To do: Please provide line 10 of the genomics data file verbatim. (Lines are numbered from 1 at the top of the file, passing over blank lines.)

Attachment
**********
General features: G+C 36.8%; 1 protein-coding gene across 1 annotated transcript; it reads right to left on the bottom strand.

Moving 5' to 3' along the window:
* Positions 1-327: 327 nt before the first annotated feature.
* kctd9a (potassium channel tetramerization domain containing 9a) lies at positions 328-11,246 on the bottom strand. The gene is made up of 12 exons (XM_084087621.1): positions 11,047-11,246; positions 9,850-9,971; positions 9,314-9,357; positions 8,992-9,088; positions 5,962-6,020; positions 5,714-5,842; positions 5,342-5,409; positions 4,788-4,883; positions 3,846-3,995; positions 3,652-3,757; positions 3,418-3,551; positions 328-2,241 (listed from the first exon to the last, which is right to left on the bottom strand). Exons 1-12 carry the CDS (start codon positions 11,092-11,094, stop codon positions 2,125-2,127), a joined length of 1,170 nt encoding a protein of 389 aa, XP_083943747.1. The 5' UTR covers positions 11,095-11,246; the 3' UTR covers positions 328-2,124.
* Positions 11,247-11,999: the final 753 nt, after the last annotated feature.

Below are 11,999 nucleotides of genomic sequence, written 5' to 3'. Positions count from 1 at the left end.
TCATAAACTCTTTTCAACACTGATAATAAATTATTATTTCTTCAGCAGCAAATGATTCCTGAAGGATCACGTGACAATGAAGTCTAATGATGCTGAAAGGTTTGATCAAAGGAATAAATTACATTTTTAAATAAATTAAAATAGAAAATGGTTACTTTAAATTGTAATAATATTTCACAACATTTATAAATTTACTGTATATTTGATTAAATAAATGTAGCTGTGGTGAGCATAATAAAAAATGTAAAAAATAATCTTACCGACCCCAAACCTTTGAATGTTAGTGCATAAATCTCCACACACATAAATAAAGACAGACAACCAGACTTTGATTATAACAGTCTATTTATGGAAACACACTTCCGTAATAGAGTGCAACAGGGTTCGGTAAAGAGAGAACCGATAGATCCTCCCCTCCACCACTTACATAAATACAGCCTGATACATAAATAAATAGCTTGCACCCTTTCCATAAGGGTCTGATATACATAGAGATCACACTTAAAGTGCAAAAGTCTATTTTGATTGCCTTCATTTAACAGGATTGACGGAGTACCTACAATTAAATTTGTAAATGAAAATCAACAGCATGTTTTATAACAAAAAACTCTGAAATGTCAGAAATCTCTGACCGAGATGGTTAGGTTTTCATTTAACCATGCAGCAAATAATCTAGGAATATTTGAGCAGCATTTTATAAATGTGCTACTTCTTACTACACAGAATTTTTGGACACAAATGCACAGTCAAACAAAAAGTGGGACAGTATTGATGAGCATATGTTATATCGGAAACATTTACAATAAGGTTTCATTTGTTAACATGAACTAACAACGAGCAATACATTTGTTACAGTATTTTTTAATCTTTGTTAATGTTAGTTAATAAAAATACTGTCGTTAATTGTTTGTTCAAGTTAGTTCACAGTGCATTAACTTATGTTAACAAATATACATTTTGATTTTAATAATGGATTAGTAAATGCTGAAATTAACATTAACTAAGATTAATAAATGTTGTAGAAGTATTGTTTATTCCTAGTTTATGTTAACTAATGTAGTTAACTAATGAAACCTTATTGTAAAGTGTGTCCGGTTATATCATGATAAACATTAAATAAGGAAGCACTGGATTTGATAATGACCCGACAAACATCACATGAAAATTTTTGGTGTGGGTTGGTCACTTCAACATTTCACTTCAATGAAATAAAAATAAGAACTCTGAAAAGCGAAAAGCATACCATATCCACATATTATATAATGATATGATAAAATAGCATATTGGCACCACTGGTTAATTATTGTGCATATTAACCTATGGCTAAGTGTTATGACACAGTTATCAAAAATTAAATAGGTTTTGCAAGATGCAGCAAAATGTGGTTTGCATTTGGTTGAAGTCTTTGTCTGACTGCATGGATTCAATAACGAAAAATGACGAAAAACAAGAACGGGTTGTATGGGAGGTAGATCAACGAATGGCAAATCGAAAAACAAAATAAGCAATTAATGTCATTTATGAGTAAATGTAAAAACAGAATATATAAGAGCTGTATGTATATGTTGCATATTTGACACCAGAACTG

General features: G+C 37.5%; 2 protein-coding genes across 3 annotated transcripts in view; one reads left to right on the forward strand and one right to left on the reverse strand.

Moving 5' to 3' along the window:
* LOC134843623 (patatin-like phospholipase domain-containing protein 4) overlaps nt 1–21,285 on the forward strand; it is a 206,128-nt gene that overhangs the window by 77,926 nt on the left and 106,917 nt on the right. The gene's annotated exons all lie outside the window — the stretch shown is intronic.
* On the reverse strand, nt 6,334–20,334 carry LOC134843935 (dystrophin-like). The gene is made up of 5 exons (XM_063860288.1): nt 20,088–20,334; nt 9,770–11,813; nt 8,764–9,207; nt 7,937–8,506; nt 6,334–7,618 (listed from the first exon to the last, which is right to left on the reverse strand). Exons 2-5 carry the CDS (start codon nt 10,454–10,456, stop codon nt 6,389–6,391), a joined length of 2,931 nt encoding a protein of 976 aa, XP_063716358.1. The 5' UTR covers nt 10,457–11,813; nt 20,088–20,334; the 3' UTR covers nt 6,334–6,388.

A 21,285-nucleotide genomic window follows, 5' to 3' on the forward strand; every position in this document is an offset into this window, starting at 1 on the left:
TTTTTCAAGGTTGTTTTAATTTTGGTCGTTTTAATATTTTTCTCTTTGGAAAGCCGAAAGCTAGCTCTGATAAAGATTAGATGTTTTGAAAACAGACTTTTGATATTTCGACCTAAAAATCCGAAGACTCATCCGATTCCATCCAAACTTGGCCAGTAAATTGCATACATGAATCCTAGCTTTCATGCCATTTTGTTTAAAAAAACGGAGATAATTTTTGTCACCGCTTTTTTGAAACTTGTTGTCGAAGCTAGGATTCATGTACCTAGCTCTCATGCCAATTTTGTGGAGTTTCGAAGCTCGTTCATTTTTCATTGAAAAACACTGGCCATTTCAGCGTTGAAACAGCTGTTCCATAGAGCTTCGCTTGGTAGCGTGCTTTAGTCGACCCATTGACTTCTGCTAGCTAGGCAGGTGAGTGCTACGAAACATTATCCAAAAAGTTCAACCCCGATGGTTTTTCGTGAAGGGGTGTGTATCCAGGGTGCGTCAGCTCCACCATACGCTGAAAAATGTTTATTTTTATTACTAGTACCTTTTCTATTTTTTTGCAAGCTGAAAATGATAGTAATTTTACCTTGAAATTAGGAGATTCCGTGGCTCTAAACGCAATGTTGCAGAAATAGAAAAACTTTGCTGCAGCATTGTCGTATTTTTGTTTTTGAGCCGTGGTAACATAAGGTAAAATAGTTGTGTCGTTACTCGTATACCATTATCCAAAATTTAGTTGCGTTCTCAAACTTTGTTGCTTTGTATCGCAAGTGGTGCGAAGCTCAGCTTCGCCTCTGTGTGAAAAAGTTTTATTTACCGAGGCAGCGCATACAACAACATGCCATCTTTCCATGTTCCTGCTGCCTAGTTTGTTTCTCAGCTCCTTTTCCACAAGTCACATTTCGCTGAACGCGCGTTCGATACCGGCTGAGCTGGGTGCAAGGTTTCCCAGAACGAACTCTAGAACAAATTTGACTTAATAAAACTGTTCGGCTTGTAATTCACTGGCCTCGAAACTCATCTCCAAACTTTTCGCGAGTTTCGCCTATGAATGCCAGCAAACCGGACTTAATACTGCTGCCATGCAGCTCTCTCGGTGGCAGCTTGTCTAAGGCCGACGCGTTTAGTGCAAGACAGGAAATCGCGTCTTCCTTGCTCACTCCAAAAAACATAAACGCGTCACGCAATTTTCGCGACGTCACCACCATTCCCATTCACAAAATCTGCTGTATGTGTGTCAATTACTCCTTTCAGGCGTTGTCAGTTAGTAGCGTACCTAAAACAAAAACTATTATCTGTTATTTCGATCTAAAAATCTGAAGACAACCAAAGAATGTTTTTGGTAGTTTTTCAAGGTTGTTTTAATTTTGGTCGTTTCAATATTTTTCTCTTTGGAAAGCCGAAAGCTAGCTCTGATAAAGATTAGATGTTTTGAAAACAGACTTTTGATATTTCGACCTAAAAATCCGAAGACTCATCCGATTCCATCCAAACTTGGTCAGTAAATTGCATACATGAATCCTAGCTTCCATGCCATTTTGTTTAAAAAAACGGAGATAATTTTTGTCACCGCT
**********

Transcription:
* LOC134843623 (patatin-like phospholipase domain-containing protein 4) overlaps nt 1–21,285 on the forward strand; it is a 206,128-nt gene that overhangs the window by 77,926 nt on the left and 106,917 nt on the right. The gene's annotated exons all lie outside the window — the stretch shown is intronic.